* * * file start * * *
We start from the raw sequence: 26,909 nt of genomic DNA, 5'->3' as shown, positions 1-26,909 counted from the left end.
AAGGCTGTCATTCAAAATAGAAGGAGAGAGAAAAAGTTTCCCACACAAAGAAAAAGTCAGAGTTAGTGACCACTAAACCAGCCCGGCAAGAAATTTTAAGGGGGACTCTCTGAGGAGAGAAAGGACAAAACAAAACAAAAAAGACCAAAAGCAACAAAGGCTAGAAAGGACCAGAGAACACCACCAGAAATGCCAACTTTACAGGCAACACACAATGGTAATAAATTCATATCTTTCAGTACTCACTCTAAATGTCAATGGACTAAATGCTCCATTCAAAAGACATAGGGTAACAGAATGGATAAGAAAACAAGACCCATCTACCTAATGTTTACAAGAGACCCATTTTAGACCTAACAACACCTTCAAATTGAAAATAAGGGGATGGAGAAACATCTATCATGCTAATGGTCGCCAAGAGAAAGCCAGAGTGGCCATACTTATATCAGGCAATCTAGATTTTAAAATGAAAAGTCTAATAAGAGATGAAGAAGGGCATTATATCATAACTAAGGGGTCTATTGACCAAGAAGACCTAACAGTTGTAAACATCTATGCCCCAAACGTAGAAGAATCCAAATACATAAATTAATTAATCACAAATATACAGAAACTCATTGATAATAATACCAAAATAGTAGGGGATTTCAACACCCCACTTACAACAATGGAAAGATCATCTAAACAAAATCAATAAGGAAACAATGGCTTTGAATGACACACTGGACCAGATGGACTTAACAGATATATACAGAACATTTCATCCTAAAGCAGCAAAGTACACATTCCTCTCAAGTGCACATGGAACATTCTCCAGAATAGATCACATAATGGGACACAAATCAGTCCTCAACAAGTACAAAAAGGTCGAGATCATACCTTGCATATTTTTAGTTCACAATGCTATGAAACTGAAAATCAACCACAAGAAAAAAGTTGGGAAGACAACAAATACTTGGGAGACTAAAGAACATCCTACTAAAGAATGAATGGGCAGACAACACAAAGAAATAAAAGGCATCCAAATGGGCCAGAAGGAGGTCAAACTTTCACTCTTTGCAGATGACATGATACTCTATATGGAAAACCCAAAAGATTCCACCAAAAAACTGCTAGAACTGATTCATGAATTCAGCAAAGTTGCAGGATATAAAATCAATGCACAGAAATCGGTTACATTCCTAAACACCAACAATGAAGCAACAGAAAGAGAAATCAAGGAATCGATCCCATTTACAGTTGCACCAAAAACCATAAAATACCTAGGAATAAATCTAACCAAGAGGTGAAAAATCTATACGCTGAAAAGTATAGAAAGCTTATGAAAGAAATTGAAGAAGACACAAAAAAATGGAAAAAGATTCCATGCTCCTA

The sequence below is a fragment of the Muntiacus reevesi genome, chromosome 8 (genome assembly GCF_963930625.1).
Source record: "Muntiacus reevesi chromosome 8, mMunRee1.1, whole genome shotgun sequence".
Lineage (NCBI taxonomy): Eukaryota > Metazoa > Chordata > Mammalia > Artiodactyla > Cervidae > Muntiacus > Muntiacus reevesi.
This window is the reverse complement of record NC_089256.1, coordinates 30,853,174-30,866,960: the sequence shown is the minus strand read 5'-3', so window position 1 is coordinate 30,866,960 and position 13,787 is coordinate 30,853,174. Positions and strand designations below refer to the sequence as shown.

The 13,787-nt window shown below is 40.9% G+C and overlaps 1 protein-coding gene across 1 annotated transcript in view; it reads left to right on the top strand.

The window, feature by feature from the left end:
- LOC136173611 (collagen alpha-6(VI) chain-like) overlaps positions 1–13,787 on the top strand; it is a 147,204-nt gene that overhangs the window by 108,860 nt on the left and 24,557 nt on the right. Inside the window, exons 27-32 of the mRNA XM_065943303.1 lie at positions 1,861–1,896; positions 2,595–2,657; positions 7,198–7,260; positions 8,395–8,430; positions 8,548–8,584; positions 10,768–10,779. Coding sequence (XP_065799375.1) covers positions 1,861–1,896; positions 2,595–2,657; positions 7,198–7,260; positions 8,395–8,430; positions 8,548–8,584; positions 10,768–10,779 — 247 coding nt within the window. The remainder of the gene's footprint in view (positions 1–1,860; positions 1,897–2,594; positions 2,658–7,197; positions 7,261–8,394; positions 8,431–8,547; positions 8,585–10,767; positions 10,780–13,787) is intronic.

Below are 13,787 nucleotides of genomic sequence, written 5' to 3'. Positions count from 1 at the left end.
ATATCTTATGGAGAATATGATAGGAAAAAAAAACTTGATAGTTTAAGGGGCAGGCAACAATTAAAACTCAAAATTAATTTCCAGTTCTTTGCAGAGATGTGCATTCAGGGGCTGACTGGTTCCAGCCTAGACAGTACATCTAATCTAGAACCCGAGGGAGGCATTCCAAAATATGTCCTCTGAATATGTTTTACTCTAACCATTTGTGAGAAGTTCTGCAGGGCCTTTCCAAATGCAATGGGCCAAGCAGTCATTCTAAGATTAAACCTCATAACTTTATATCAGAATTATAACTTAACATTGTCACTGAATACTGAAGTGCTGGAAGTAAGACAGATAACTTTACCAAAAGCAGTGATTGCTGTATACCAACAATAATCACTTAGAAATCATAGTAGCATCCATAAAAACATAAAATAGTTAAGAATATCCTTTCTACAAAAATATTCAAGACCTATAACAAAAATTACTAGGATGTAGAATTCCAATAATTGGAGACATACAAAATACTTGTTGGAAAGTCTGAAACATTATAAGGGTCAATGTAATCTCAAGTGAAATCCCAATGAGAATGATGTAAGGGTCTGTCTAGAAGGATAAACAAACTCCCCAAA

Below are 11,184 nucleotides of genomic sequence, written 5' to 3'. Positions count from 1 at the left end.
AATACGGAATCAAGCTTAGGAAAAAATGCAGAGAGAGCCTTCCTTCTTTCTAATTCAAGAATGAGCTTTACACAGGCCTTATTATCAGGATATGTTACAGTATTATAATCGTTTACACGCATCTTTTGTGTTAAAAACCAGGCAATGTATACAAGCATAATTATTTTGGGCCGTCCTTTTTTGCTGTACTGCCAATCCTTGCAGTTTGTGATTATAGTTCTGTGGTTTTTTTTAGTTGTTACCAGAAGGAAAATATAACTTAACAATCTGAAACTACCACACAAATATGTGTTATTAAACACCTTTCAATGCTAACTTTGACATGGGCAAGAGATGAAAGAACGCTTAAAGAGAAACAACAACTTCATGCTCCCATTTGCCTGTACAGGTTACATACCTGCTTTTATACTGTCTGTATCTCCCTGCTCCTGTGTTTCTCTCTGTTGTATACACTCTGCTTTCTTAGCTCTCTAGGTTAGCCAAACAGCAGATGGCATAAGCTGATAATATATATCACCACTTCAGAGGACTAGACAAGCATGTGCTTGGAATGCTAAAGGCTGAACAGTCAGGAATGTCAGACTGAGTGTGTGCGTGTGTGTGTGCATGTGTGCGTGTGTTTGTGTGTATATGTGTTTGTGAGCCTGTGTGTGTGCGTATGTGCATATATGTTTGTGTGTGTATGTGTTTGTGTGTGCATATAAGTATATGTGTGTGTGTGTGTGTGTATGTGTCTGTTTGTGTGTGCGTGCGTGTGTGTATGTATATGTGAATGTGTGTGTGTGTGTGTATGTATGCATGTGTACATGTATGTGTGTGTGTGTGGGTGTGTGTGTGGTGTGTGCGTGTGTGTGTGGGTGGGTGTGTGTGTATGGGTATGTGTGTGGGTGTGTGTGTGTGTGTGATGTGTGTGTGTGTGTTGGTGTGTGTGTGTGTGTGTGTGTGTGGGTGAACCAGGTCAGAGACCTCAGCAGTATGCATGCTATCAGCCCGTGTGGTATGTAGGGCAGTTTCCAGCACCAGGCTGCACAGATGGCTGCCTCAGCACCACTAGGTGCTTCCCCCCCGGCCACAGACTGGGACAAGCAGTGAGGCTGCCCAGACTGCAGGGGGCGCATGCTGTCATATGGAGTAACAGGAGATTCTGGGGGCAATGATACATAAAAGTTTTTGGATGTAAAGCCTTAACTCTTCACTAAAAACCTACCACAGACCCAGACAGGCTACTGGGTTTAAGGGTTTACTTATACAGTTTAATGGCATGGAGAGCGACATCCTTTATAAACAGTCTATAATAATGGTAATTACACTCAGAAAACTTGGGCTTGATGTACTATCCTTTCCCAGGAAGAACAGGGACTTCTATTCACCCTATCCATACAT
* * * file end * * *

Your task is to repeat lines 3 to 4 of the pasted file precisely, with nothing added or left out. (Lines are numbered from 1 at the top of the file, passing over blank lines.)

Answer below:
The sequence below is a fragment of the Muntiacus reevesi genome, chromosome 8 (genome assembly GCF_963930625.1).
Source record: "Muntiacus reevesi chromosome 8, mMunRee1.1, whole genome shotgun sequence".